Naxcivan has been under Armenian blockade since the beginning of the conflict. As a result, development in this region of Azerbaijan has slowed development. Thankfully, the situation in Naxcivan today, both in economic and political sense, has been improving in recent years. I’d like to thank Turkey for its strong support to the people of Naxcivan and for helping the region overcome the challenges of being under a blockade.
Is there anything else you would like to add to conclude this interview?
Azerbaijan is located in one of the most strategically important junctures of the modern world. Together with Georgia and Turkey, Azerbaijan is working to develop regional project, which have a positive impact in Eurasia and globally. For the United States, Azerbaijan and its partners stand as strategic and reliable allies.
I’d like to reiterate my gratitude to the Turkish people for their support of Azerbaijan and Georgia. Turkey has played an important role in ensuring the success of our region. This contribution is very much appreciated.
Turkey has been demonstrating strong solidarity with Azerbaijan rejecting Armenia’s policy of ethnic cleansing and occupation while also working towards helping both sides to find a mutually acceptable solution. Turkey’s position towards Armenia-Azerbaijan conflict is the most principled and most consistent with the international law. Perhaps, such a principled approach from Turkey can help Armenia and Azerbaijan to arrive at a settlement.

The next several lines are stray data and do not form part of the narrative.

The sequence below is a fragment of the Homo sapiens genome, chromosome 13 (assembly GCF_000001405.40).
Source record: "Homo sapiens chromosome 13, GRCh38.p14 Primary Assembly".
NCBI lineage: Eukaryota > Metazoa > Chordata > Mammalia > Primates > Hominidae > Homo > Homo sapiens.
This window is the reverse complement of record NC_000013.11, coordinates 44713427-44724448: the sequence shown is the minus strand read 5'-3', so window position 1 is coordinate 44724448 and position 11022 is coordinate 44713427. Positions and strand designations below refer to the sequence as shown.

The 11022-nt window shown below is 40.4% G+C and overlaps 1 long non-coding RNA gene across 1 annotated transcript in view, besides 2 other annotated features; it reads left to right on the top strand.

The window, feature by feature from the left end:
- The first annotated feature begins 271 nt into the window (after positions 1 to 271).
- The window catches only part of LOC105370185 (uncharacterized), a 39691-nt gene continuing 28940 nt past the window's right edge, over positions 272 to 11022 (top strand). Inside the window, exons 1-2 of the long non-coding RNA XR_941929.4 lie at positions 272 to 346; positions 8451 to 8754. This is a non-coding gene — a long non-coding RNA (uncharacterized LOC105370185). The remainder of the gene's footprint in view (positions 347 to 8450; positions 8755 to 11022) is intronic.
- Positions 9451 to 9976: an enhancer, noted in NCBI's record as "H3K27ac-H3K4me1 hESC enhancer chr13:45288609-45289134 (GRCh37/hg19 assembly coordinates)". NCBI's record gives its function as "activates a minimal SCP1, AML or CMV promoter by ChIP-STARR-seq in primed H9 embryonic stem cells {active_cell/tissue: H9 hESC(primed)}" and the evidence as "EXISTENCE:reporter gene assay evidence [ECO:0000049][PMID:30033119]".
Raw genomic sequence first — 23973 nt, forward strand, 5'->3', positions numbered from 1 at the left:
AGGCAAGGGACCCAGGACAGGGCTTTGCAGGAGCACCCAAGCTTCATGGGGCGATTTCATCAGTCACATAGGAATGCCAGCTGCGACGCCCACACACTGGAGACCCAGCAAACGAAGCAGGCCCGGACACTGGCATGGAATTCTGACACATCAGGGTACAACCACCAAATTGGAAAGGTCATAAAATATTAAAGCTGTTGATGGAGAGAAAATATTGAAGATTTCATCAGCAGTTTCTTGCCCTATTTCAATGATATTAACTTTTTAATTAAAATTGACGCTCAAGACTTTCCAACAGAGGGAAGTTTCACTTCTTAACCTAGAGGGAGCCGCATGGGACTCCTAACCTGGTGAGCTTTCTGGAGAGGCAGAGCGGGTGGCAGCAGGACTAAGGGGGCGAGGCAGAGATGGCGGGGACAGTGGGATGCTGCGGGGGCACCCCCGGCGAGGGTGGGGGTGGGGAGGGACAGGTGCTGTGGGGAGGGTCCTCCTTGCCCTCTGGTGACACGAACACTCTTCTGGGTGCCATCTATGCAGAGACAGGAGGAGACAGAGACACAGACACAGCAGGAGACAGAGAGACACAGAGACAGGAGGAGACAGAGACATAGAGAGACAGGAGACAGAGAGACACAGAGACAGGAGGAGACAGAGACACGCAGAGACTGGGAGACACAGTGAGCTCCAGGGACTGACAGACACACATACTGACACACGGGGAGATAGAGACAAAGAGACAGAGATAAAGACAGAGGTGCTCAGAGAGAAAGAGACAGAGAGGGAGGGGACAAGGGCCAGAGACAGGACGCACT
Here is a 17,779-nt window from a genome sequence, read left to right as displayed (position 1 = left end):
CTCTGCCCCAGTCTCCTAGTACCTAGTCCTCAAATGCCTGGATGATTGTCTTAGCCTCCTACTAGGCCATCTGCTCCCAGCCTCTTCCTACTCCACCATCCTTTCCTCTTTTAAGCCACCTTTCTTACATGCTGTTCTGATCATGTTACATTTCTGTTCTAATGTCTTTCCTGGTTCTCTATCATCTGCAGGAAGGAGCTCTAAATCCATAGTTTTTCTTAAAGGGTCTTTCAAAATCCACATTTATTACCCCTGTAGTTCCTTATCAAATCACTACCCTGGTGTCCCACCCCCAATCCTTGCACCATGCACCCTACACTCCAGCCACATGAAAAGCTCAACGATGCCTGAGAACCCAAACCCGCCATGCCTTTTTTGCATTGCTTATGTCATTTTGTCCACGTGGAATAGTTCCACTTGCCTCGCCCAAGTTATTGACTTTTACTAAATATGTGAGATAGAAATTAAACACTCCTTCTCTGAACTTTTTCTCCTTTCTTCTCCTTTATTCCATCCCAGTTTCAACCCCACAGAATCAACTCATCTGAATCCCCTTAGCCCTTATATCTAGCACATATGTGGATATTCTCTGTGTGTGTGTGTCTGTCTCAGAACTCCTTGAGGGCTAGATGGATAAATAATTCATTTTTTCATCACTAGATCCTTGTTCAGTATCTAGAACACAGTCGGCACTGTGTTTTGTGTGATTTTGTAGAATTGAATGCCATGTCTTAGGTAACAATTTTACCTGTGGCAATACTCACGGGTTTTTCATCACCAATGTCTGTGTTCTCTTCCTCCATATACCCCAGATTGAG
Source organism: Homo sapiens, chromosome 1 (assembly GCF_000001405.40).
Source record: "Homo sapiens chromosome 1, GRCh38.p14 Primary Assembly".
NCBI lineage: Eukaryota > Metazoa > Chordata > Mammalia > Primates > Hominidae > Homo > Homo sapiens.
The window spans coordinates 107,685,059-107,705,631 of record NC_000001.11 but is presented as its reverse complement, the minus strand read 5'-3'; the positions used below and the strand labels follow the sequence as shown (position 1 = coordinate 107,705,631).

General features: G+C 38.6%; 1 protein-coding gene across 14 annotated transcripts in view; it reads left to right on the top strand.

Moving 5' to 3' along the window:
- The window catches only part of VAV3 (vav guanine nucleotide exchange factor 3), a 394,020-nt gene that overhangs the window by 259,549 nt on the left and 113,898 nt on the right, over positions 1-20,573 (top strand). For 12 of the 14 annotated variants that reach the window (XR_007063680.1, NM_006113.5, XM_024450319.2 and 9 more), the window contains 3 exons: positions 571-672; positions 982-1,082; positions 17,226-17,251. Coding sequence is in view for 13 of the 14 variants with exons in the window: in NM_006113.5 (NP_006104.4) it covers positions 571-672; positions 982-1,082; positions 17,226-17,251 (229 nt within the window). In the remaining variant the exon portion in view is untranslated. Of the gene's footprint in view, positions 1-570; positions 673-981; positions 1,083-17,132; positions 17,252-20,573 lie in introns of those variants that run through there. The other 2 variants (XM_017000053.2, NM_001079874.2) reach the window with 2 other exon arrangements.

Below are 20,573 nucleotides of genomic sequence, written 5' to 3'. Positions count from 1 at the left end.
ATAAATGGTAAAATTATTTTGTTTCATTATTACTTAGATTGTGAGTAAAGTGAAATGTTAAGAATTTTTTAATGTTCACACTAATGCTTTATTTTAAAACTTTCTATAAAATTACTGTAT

On November 14, 2005, the President of the Republic of Azerbaijan Ilham Aliyev appointed Elin Suleymanov as Azerbaijan’s first Consul General to Los Angeles, California with personal rank of Envoy Extraordinary and Plenipotentiary. Prior to that he served as Senior Counselor at the Foreign Relations Department, Office of the President in Baku, Azerbaijan and as Press Officer of the Azerbaijani Embassy in Washington, DC. Before joining diplomatic service, Mr. Suleymanov worked with United Nations High Commissioner for Refugees in Azerbaijan and with the Open Media Research Institute in Prague, Czech Republic. A graduate of the Fletcher School of Law and Diplomacy in Medford, Massachusetts, Mr. Suleymanov also holds graduate degrees from the Political Geography department of the Moscow State University, Russia, and from the University of Toledo, Ohio. Mr. Suleymanov speaks Azerbaijani, English, Russian and Czech languages.